Royal Enfield Bullet Trials 500 Review
Royal Enfield loves to tell a story, and this time, the story takes us back to 1948. That’s the year this brand got into the world of Trials racing, with the 350cc trials bike.
Royal Enfield loves to tell a story, and this time, the story takes us back to 1948. That’s the year this brand got into the world of Trials racing, with the 350cc trials bike. And now, it has revived the same concept in India, through two bikes – the Bullet Trials 350 and the Bullet Trials 500. Both bikes are meant to look retro, cool, rugged and have been launched to pay homage to Johnny Brittain – a legendary trials rider from England. So, to make us experience the world of trials racing and also understand the Bullet 500 Trials, Royal Enfield developed a series of courses at 19 Degrees North at Lonavala.
One glance at the Bullet 500 Trials, and you’ll see that it’s not the regular Royal Enfield. The combination of khakee green frame and the presence of single seat gives it out. Then there’s also the luggage rack that brings out the ruggedness of the motorcycle, along with the utilitarian aspect. The large upswept exhaust might look hideous at first, but as times pass by, it gels well with the concept of a soft-roader.
The headlamp grill, which is optional, does enhances the overall appeal of the bike. And then there’s the most lovable aesthetic – chrome, something that you will find in plenty on this bike. The black fork gaiters are inspired by the Himalayan – Royal Enfield’s actual off-road motorcycle.
Mechanically, not a lot of things have changed. The 500cc single-cylinder air-cooled engine churns out the same 27.2bhp at 5250rpm and peak torque of 41.3Nm at 4000rpm. The five-speed gearbox hasn’t been played with. But the sub-frame has been heavily revised. In fact, the sub-frame is from the Classic that has been modified to accommodate the luggage rack. The suspension setup hasn’t been touched, as a result, the ground clearance remains unchanged at 135mm.
This bike gets revised ergonomics, thanks to the addition of a slightly taller and purposeful handlebar, which also gets an integrated cross-bar. All these new additions have decreased the kerb weight of the bike to 192kgs. To complete the trials look and performance, the Bullet 500 Trials gets specially developed CEAT Pro Gripp dual-purpose tyres. The safety net of the bike is being taken care of by a dual-channel ABS system, which by the way, can’t be switched off.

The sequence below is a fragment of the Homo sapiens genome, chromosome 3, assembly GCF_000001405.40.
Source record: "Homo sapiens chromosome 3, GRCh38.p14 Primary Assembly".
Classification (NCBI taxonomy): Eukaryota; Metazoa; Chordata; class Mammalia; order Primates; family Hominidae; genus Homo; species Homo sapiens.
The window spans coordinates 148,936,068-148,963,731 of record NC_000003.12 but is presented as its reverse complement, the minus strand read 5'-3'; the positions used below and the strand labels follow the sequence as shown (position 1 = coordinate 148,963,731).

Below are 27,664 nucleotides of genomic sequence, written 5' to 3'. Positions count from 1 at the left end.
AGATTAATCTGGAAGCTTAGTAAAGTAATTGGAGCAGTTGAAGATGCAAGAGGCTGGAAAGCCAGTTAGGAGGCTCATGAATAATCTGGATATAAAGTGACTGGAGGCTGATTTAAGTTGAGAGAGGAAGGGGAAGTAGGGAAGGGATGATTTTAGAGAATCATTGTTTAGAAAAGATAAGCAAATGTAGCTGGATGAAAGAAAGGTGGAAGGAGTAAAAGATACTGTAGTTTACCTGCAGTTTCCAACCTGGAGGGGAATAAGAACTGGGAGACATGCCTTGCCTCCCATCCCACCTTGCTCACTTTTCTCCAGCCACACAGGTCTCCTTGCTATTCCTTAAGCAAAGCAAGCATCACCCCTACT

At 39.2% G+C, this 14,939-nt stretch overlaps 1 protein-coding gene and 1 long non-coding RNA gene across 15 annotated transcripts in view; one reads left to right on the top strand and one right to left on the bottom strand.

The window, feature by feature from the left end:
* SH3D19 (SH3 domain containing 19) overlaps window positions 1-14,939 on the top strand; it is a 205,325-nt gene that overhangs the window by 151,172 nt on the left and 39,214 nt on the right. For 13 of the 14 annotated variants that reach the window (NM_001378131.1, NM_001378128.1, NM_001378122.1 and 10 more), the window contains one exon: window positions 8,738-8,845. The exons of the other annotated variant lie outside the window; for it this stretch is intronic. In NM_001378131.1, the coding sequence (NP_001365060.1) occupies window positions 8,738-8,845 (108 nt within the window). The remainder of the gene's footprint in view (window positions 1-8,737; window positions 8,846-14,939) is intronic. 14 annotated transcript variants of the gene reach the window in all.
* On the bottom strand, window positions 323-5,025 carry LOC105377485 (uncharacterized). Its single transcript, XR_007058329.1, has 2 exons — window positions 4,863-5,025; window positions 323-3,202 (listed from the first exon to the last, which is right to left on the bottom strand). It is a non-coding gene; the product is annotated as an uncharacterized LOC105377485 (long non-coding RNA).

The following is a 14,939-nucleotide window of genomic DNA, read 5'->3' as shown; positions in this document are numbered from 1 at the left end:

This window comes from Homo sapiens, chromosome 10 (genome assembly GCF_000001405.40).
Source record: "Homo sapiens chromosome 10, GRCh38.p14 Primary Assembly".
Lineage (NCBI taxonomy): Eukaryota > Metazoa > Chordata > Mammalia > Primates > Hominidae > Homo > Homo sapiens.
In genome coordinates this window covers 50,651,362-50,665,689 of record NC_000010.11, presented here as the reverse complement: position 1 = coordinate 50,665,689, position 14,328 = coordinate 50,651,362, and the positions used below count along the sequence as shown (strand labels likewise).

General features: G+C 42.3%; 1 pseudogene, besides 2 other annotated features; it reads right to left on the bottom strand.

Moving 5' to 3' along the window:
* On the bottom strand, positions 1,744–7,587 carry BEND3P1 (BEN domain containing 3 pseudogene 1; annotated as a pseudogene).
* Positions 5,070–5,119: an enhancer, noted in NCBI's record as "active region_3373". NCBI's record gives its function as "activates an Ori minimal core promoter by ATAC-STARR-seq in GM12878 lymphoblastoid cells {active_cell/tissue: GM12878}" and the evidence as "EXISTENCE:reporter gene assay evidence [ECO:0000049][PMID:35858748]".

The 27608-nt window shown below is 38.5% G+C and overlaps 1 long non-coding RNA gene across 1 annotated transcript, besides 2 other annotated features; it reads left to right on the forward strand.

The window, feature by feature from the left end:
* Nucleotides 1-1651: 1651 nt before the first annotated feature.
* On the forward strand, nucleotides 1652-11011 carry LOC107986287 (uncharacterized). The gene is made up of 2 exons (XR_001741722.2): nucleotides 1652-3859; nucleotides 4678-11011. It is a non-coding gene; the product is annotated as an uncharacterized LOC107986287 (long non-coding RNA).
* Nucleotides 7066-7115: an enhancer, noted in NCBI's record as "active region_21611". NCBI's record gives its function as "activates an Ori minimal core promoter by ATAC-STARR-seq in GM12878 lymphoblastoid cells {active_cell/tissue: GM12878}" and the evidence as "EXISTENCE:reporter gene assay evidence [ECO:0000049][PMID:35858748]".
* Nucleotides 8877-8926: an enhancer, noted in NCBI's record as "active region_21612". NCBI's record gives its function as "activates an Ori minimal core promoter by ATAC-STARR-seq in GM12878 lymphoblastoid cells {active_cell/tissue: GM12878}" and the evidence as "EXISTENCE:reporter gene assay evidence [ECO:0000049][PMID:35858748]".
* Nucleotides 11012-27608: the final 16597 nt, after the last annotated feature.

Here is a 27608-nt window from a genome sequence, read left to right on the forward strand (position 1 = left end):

The ride was limited to dirt track and some trails – all low speed ones. That hardly mattered though. It was enough to just have fun with this Royal Enfield. Because, believe it or not, the bike got through most of the obstacles with ease. The major credit for it, however, goes to that 500cc motor that is known for its torque spread and gives the ability to chug around with ease. The new taller handlebar is easy to hold on to and ride, even when you stand. But the footpegs position and the standard Bullet frame geometry doesn’t allow anyone to stand-up and ride for long, even those with average Indian height.
Surprisingly, it was easy to take the Bullet 500 Trials through the man-made tight corners. The weight balance was good, but only when in motion. At idle, it’s a bit of a work for the Bullet to move around. The traditional suspension setup took all the beating, but the lack of travel at both ends meant the sump guard (which is optional) had to go through a lot of abuse.
The brakes are just fine. It does a decent job of stopping the bike, but lacks the bite and feel that one wants from a bike of this size. Unfortunately, there’s no way to directly switch off the ABS on the bike – something that I was really craving for during the entire test duration.
The Bullet 500 Trials isn’t just another Royal Enfield motorcycle. It’s definitely different! It has a history that you can allude to with pride. It even has an aesthetic appearance that is calculated to be a crowd pleaser. But that’s about it. The Bullet Trials 500 is definitely not a motorcycle to go for if you are keen on dirt-riding. It’s not practical enough to go off the road for long, like you can on the Himalayan. But if you like the concept of a single-seat motorcycle, then the Trials could entice you. At Rs 2.07 lakhs (ex-showroom), the Bullet 500 Trials is priced just Rs 6000 above the standard Classic 500. For the extra Rs 6000, you get to be a part of a very limited group because this bike definitely won’t sell in good numbers.
Photography by Kapil Angane
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